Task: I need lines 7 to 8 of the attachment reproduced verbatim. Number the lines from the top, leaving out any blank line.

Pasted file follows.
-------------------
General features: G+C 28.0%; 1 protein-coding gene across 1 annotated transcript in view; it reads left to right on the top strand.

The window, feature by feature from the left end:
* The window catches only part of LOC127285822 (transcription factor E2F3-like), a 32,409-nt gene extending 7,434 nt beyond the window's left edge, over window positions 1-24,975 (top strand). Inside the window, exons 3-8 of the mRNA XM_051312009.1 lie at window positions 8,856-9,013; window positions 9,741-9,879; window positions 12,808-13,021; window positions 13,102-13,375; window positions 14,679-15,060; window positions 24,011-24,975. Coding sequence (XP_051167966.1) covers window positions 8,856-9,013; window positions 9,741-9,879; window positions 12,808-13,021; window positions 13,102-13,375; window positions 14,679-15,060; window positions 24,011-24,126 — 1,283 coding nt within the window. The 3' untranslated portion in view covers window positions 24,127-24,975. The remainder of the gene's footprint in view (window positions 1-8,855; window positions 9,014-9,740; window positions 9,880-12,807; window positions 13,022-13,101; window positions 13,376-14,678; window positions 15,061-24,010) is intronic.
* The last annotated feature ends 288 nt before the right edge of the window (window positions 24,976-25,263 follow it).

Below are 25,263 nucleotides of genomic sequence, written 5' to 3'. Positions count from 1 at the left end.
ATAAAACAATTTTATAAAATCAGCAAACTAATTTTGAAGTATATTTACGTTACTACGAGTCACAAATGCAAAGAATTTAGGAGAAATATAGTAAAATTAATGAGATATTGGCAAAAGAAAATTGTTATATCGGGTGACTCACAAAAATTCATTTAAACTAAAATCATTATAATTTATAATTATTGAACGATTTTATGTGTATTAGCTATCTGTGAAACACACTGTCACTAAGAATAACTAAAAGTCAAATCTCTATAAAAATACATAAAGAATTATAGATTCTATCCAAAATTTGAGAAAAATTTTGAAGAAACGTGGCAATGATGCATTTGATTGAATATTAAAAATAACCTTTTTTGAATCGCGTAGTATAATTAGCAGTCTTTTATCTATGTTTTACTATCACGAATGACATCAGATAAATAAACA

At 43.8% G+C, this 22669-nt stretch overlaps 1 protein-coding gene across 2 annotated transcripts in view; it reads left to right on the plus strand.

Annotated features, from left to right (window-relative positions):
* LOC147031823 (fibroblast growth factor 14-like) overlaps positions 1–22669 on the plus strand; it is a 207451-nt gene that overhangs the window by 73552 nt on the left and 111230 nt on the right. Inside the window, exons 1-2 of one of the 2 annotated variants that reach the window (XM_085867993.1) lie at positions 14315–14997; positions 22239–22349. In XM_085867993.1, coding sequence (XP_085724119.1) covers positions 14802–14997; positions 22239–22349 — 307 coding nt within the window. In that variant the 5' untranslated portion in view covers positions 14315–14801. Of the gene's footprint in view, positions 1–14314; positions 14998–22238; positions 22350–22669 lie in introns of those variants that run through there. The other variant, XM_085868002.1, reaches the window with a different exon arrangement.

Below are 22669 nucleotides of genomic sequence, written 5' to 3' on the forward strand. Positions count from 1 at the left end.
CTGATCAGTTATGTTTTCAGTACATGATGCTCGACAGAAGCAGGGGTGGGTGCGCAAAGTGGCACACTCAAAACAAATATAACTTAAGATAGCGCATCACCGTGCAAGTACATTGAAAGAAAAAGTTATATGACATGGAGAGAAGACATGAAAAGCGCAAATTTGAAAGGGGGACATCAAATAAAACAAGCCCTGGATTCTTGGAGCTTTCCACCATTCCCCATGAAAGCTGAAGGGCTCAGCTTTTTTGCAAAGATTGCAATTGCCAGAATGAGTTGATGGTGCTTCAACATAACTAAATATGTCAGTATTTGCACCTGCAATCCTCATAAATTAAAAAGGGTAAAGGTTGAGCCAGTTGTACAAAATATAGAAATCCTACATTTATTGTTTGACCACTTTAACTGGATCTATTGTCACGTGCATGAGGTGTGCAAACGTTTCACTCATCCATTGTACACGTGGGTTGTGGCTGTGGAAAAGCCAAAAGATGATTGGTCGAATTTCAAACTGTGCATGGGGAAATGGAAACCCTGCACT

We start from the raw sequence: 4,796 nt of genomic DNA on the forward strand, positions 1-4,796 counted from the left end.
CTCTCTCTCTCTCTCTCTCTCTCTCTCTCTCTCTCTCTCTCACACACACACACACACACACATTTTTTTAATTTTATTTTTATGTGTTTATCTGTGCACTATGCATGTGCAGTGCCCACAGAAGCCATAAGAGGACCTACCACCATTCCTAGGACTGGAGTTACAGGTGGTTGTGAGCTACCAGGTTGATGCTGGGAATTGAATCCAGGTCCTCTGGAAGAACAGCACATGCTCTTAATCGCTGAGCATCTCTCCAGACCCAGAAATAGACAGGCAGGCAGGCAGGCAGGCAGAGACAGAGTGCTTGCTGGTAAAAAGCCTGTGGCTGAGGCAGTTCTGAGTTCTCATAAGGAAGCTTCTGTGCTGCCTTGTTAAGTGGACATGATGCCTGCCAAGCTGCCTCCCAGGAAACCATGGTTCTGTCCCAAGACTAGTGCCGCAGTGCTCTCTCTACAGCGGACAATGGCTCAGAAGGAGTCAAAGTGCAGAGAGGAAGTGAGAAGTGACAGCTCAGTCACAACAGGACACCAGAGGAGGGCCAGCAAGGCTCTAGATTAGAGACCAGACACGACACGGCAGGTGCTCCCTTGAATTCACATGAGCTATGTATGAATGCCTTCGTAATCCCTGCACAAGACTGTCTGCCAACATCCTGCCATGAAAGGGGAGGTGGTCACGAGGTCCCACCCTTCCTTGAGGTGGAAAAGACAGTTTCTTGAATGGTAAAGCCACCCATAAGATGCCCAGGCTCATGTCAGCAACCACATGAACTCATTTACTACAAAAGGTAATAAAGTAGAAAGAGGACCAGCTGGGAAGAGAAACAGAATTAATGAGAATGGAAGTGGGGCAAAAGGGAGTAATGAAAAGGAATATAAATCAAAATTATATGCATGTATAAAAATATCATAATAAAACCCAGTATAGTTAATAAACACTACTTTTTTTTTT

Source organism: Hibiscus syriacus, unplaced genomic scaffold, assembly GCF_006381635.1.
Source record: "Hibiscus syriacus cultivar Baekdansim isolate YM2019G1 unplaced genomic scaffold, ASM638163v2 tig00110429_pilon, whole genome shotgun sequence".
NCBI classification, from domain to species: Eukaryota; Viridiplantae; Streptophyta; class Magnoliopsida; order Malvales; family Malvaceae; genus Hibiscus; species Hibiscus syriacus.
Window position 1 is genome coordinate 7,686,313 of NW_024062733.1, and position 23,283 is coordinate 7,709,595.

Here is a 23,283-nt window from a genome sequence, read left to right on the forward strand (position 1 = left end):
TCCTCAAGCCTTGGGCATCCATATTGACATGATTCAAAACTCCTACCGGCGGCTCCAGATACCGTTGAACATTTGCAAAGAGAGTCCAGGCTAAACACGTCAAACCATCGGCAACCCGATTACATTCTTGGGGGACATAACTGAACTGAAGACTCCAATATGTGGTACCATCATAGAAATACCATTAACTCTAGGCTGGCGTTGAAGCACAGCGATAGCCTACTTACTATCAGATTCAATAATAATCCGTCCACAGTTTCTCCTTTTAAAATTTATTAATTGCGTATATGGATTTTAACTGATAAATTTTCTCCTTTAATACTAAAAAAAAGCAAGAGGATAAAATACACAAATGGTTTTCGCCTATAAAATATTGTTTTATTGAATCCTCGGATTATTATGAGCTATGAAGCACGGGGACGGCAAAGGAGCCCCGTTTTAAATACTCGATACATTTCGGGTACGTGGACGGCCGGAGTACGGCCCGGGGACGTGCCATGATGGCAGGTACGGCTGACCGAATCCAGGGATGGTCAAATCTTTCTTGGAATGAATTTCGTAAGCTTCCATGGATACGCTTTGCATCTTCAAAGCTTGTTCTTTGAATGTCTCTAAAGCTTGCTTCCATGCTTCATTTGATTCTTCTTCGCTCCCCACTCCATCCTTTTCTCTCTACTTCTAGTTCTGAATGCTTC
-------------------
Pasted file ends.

At 43.8% G+C, this 22669-nt stretch overlaps 1 protein-coding gene across 2 annotated transcripts in view; it reads left to right on the plus strand.

Annotated features, from left to right (window-relative positions):